What an honor it is to be your 107th NCRA President

As professionals, we continually pursue the path of greatness. We strive to perfect our skills and pursue additional credentials. We are always improving ourselves. We embrace new technology and progress forward in serving new markets. We are a timeless and ageless profession walking boldly into the future.

NCRA is proceeding in its execution of a powerful five-year plan, Vision 2018, which focuses on key issues and opportunities in the stenographic court reporting profession. We are prepared to go into the marketplace and tell today’s generation why court reporting is a career worthy of their time and consideration. The livelihood of our profession is dependent on our ability to resonate with potential students, and I am confident that we are going to make an impact with our efforts.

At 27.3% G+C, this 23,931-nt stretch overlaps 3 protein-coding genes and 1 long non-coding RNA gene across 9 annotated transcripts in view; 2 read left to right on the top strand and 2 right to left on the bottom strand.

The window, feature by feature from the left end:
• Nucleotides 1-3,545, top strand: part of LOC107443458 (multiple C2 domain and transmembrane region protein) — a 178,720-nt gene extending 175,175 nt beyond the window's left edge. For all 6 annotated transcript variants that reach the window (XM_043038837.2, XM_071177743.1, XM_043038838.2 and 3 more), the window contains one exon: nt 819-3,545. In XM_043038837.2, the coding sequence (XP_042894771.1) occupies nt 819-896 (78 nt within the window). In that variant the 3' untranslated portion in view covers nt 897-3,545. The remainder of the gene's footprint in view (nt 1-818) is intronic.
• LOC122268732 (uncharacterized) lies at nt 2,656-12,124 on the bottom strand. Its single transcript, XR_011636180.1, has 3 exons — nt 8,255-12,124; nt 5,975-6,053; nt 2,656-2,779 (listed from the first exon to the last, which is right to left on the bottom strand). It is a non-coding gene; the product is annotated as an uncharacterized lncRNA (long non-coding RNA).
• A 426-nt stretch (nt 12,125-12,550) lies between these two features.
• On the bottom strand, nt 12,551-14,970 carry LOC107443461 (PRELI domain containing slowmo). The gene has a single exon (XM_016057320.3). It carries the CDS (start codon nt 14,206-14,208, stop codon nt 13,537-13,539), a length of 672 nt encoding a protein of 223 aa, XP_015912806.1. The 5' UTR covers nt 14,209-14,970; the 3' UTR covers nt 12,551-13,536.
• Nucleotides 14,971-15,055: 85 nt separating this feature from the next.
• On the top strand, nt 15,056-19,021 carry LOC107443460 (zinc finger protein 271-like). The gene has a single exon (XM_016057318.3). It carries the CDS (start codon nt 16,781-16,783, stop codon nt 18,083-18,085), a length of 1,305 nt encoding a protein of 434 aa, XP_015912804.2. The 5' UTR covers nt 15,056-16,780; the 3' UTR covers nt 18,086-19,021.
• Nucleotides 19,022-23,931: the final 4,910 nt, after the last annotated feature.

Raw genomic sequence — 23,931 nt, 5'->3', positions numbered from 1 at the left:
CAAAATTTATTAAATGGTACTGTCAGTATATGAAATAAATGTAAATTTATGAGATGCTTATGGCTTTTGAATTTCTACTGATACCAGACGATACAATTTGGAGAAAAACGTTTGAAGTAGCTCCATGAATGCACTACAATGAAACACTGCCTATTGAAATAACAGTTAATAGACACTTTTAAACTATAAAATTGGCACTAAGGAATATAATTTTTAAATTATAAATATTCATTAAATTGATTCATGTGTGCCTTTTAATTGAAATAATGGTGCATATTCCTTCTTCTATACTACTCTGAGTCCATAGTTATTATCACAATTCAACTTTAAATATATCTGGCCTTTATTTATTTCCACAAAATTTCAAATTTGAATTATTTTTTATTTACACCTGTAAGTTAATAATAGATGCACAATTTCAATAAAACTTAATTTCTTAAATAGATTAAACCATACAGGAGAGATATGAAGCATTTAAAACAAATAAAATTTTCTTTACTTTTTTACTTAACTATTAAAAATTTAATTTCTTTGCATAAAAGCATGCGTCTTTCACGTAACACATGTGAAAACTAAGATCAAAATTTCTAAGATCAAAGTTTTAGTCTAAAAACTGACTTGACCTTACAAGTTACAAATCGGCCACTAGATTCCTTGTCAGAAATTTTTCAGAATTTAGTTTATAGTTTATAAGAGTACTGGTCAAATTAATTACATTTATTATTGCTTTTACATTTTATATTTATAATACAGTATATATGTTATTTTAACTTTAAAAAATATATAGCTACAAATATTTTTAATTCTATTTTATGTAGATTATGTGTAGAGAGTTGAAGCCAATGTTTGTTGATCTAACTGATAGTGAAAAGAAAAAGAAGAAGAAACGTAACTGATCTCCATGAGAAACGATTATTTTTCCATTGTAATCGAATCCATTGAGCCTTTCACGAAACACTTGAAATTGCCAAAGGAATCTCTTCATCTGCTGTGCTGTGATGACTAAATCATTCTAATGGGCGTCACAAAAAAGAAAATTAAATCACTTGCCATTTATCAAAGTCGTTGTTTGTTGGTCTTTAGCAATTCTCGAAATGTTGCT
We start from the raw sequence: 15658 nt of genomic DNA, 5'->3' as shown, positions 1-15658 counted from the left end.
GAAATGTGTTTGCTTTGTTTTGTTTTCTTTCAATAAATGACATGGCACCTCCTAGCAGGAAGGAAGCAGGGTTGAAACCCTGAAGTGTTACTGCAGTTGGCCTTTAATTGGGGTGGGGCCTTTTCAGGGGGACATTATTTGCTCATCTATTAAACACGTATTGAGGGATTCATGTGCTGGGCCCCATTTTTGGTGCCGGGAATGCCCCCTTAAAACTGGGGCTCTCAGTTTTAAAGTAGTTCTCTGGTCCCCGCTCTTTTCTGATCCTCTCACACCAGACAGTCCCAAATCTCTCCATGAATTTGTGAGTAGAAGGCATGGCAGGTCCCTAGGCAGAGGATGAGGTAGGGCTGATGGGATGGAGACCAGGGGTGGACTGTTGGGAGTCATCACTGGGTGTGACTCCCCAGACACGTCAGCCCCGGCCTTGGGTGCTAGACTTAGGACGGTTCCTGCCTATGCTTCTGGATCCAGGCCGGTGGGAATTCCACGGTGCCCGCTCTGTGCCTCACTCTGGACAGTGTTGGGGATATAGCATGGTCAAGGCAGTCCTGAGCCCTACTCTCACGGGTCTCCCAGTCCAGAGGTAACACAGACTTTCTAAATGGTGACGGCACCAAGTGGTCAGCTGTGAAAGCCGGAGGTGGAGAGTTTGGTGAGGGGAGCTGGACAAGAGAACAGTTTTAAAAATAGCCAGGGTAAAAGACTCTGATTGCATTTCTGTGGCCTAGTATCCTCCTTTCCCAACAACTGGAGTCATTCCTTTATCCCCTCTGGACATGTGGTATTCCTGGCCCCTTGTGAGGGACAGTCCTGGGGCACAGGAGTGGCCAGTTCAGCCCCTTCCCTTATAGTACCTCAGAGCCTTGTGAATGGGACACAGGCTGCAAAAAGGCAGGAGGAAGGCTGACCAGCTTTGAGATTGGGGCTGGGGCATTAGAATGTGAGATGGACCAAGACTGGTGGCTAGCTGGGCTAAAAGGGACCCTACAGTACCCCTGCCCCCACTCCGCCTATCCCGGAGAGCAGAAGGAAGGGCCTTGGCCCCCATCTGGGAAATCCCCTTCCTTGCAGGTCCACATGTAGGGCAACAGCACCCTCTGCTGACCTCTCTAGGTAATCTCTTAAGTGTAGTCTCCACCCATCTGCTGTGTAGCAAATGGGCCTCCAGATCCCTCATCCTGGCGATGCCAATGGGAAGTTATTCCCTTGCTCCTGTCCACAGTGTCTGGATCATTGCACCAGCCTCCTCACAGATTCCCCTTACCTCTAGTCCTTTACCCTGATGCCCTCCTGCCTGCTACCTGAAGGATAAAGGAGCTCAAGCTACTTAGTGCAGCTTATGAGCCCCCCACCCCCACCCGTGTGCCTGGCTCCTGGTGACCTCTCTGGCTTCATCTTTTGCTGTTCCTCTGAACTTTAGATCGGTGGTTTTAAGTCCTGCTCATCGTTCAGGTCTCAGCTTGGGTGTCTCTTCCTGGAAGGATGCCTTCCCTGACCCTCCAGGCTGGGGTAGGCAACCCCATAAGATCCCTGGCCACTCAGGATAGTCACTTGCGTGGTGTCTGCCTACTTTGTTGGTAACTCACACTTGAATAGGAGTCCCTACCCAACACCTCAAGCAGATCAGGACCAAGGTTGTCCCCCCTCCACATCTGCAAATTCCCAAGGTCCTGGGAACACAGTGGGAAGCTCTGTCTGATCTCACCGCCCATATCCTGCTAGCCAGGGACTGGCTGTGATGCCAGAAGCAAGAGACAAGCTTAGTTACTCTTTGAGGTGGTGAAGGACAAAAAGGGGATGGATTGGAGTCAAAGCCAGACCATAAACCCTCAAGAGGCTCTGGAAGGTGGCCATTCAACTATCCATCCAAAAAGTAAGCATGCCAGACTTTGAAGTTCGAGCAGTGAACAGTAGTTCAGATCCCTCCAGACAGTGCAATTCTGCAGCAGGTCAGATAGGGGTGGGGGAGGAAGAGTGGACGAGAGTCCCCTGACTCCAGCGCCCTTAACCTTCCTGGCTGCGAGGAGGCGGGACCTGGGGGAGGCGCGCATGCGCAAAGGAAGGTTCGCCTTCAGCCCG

If you think back to the late-1990s and early-2000s, you may recall that headlines screamed of an immediate nursing shortage. The timing was ideal. The economy suffered after 9/11, and young people were concerned about securing full-time employment after college. The nursing profession took advantage of these conditions to talk about its unfilled need and assured the public that plenty of nursing jobs awaited those who received the necessary training. As a result, many pursued nursing degrees, despite the fact that nursing is a challenging career! Because of the potential for financial success and practically guaranteed job placement, parents across the country were more than happy to support their children’s decision to pursue nursing.